A blogger by the name of Derek Powazek recently ranted about how Search Engine Optimisation (SEO) is “poisoning the web”, and that it “should not be undertaken by people with brains or souls”, which wasn’t a very nice thing for him to say.
Derek followed up his post with an FAQ, in which he offers an explanation (he’s stopped smoking) and a few clarifications. Both articles are worth reading, because they’re very entertaining and well-written.
Shockingly, as an SEO ‘expert’ with both a brain and a soul, I agree with most of Derek’s points. However, Derek has a bit of a problem with the semantics of SEO – what is and what isn’t part of the process. He confuses ‘SEO’ with ‘spamming’ – and his argument falls down because of this.
He states that the “one true way” of getting noticed online is this: “Make something great. Tell people about it. Do it again.” Easy to say – not necessarily easy to do.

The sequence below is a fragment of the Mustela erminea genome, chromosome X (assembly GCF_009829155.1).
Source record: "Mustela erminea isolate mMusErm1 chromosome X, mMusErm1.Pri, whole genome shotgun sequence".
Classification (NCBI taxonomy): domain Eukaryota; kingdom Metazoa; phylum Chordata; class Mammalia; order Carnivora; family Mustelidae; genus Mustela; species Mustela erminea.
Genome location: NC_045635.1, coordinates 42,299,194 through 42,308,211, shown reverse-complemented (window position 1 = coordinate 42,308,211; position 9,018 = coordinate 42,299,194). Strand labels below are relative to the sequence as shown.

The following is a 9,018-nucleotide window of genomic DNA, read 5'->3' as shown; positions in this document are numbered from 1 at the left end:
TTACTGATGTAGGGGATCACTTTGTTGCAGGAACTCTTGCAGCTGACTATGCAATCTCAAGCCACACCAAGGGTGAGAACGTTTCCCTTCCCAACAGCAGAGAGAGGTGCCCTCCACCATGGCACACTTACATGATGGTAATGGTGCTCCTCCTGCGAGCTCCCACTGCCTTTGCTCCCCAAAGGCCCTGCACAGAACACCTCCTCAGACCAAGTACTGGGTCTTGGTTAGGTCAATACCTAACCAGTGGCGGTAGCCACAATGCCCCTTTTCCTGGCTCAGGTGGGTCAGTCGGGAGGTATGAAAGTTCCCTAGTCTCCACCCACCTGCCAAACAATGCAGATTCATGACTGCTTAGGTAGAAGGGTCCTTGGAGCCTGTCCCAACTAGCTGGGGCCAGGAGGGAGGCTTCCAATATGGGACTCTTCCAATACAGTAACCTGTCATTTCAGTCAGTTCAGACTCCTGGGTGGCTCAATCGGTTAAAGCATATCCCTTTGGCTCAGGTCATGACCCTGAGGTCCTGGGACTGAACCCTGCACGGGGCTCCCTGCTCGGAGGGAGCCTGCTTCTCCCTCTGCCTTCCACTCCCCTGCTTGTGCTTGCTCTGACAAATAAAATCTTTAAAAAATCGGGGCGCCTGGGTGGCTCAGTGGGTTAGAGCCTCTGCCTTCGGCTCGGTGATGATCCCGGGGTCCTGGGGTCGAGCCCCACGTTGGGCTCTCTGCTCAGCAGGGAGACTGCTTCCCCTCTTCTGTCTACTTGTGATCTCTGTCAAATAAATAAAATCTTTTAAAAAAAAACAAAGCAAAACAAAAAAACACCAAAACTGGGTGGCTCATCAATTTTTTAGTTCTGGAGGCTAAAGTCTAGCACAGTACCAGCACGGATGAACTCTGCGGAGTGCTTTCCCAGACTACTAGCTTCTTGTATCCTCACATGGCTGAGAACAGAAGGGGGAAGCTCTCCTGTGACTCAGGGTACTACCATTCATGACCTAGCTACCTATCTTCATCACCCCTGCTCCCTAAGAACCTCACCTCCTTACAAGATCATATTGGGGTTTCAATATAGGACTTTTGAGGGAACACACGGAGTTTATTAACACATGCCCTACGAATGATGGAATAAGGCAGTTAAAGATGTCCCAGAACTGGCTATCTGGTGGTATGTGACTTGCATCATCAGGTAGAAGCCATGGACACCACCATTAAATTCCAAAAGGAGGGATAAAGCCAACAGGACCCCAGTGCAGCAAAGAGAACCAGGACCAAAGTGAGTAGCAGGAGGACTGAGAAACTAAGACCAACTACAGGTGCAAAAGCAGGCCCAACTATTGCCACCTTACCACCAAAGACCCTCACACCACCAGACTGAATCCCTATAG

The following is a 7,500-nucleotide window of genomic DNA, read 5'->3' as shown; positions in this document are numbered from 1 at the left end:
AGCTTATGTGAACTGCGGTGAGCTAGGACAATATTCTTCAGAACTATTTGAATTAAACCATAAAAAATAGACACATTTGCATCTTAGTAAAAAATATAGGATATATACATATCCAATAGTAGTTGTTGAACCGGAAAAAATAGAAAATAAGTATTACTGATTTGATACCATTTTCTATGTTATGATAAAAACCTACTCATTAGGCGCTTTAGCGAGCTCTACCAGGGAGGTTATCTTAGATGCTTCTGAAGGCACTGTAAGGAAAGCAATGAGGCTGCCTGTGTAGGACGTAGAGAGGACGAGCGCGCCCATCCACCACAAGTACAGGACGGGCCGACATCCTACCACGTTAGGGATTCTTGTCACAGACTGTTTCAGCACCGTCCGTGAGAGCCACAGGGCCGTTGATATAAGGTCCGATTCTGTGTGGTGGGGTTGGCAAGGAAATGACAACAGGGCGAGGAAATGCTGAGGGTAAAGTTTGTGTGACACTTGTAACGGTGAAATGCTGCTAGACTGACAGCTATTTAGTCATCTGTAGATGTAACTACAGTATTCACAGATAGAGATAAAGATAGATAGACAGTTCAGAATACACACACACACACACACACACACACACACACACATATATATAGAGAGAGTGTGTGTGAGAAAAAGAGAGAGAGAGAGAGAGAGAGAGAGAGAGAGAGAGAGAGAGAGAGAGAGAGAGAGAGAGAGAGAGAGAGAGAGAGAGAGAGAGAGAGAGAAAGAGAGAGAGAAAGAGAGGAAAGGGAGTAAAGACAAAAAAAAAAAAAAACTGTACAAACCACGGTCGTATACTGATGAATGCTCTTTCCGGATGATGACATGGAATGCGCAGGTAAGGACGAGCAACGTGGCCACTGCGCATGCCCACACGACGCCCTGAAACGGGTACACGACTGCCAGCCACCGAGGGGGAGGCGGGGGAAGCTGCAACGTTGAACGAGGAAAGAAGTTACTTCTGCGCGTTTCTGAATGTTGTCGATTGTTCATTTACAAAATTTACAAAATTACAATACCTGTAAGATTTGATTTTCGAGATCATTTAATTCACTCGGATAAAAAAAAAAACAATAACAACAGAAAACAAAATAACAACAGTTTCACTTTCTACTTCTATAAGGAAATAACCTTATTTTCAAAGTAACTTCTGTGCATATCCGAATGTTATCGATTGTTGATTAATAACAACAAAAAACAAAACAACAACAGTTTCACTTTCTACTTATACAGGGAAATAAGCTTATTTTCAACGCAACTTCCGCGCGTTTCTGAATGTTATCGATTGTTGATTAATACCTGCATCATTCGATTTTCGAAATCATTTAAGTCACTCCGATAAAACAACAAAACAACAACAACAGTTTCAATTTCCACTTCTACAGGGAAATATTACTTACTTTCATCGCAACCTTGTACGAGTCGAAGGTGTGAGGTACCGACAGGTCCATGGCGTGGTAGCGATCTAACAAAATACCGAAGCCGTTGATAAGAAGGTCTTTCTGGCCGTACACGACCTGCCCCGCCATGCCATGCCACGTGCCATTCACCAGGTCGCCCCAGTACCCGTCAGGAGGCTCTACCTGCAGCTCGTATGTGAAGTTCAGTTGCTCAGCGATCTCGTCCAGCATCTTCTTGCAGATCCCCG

If all our clients had a decade to spend becoming experts (as Derek suggests later), we really would go out of business. But they don’t: they want results now. Our clients don’t have the time to work on content and SEO. Good content is massively important to search engine results pages (SERPs). But good content is also very hard to create – and, crucially, time-consuming to create.
The crux of Derek’s hatred of SEO and all the “snake oil salesmen” who partake of it is this: that all the useful parts of SEO are “obvious” and therefore not worth paying for. If we try to sell you an SEO package, I’m therefore not selling you anything of value. But SEO still has a place: if we build you a web page that isn’t optimised, then we’re not doing our jobs right as developers. If we create content that isn’t optimised, then we’re not doing our jobs as content editors and writers.
Derek admits it himself: “Good SEO techniques are just good web development techniques”. I could reword that: good web development techniques must include good SEO.
If we talk about SEO with a client, we’re not talking about botnets and “zombie computers”. We’re talking about editing existing content and writing new content. We’re talking about building new web pages, and reworking the code behind existing pages. In short, we’re optimising all our web pages for search engines. If I had to pick a logical name for the process behind this… maybe Search Engine Optimisation?